Dr. S. P. Churchill

Steve Churchill is principle investigator on the PEET project. His roles include the training and guidance of the three graduate students during the project and the development of taxonomic component of the project

Dr. B. H. Allen

Bruce Allen works alongside Dr. Churchill on the taxonomic component of the grant.

Graduate Students

The graduate students have been responsible for the processing of specimens from Missouri and loaned specimens, in data entry and management, and the collation of the specimens for the molecular sequencing work carried out in collaboration with the Shaw lab at Duke University, North Carolina. They will work collectively on the morphological cladistic analysis of genera in the Pilotrichelloideae and Meteoriaceae and in the monographic work. All the students were responsible for entering the specimen data from the loans that were received from herbaria worldwide.

Christina M. Casado Christina has a keen interest in the use and application of GIS in ecology and systematics. She will be responsible for the mapping work in this project. Chris also developed and managed the database for the taxa used for molecular sequencing and assisted in the preparation of specimens for the sequencing element of the project. Graduated July, 2000

Zacharia L. Magombo Zacharia assisted in obtaining and photocopying the original descriptions of Pilotrichella and other relevant taxa from the literature.

Michelle J. Price Michelle assisted in obtaining and photocopying the original descriptions of Pilotrichella and other relevant taxa from the literature. She has developed the webpages for the PEET project in collaboration with Dr. R.E. Magill. She also photographed all the images for the speciemens of Pilotrichella for presentation on the website using a PIXERA digital camera system. In addition to that she has scanned all the protologues for the taxa of Pilotrichella from the original literature. These protologues are available through the webpages. Michelle managed the specials 'PEET' database for the names in Pilotrichella that was used in the production of the names list for the website, for the presentation of the images/protologues and for use during the monographic process to update the status of species and nomenclature in Pilotrichella. Michelle has illustrated taxa for the webpages. Michelle has also assisted with the ongoing management of the database for the taxa used for molecular sequencing and in the preparation of these specimens for the sequencing.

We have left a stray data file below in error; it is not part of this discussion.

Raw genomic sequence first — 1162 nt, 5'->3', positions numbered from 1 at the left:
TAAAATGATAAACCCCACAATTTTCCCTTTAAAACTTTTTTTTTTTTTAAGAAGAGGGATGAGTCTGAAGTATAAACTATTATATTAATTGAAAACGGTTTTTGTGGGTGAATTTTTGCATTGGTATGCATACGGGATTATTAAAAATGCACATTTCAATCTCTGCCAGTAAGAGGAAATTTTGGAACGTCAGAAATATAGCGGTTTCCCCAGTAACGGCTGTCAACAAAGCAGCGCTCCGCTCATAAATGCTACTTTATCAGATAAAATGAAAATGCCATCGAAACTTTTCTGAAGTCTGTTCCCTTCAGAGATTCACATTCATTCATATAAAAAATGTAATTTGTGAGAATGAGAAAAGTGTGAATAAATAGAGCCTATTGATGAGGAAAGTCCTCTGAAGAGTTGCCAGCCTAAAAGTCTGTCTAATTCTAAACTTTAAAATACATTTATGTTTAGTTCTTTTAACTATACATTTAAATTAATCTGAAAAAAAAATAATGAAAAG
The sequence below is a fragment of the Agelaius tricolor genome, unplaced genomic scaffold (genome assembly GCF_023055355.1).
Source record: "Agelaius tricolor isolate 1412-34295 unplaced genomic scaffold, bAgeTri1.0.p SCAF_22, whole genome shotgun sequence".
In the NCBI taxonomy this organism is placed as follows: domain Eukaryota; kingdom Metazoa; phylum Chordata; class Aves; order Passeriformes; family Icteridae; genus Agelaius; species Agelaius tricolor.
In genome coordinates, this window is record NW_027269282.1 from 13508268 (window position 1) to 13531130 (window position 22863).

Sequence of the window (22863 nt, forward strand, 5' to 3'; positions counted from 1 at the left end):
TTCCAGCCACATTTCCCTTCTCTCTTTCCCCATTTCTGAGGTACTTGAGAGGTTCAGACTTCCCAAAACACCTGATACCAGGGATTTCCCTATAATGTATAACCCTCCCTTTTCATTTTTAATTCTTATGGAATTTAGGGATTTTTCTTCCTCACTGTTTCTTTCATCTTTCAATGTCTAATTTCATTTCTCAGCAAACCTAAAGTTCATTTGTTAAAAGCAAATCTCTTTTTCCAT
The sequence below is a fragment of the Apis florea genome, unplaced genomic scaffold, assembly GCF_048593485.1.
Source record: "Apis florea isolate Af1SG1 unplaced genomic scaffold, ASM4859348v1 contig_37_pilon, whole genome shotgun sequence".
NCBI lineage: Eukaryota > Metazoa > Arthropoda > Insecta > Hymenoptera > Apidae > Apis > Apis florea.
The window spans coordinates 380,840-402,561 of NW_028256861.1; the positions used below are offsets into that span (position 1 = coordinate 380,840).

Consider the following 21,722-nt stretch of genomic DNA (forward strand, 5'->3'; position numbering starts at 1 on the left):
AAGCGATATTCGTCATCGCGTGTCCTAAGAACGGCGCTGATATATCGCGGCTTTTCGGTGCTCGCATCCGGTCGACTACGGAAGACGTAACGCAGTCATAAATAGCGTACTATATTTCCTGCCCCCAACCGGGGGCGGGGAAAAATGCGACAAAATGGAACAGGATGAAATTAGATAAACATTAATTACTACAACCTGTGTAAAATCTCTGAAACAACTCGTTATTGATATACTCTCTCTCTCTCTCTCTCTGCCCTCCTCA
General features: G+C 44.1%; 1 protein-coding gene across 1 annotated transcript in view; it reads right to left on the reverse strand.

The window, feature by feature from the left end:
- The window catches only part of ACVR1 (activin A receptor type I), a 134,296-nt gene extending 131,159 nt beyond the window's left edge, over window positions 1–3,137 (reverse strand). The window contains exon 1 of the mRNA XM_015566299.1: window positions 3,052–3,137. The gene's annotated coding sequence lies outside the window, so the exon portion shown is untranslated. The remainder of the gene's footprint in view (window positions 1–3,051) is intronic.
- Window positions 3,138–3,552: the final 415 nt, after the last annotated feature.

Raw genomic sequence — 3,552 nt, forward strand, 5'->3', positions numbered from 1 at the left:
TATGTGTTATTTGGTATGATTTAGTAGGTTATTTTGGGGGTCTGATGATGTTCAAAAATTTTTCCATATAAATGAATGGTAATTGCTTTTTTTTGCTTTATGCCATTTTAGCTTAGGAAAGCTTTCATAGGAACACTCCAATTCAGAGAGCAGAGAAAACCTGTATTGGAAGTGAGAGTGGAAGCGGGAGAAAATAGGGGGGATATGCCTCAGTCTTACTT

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Missouri Botanical Garden Moss Database - W3MOST

The moss database, MOSs TROPICOS, at Missouri Botanical Garden is available through WWW access from the Bryology Website. The database is a centralized repository for the information associated with each bryophyte specimen that has been entered into the database, for recent bryological literature and for information pertaining to bryophyte nomenclature.

The W3MOST database was developed by Dr. R.E. Magill in collaboration with Dr. M. R. Crosby at Missouri Botanical Garden and currently contains over 80,000 entries from the Marshall R. Crosby Bryophyte Herbarium and Bryophyte Herbaria all over the world. These specimens are either entered by staff in the bryology department from loaned specimens or from organizations collaborating with the Bryology Department at Missouri Botanical Garden. The database contains current information on the status of bryophyte names, places of publication, type information that is accessible from the webpages. The database facilitates the extraction of distribution data and mapping facilities are available through the internet access. Specimen data can also be obtained showing collector and number, collection locality and the location of the specimens in Herbaria. Specimen images are being added to the database at present along with images of old literature and it is linked to a glossary of bryological terms.

Within the Bryology department at Missouri Botanical Garden the W3MOST database is used for data entry, label production, the recording of field book localities and for large-scale data management. It allows data to be extracted from the database for use in specialized projects such as the NSF-PEET project on Pilotrichella and the NSF-PEET funded graduate student projects.

Bob Magill - magill@mobot.org Back to top


Webpages prepared by Michelle Price, 1999. Updated April 2000. mailto:mprice@lehmann.mobot.org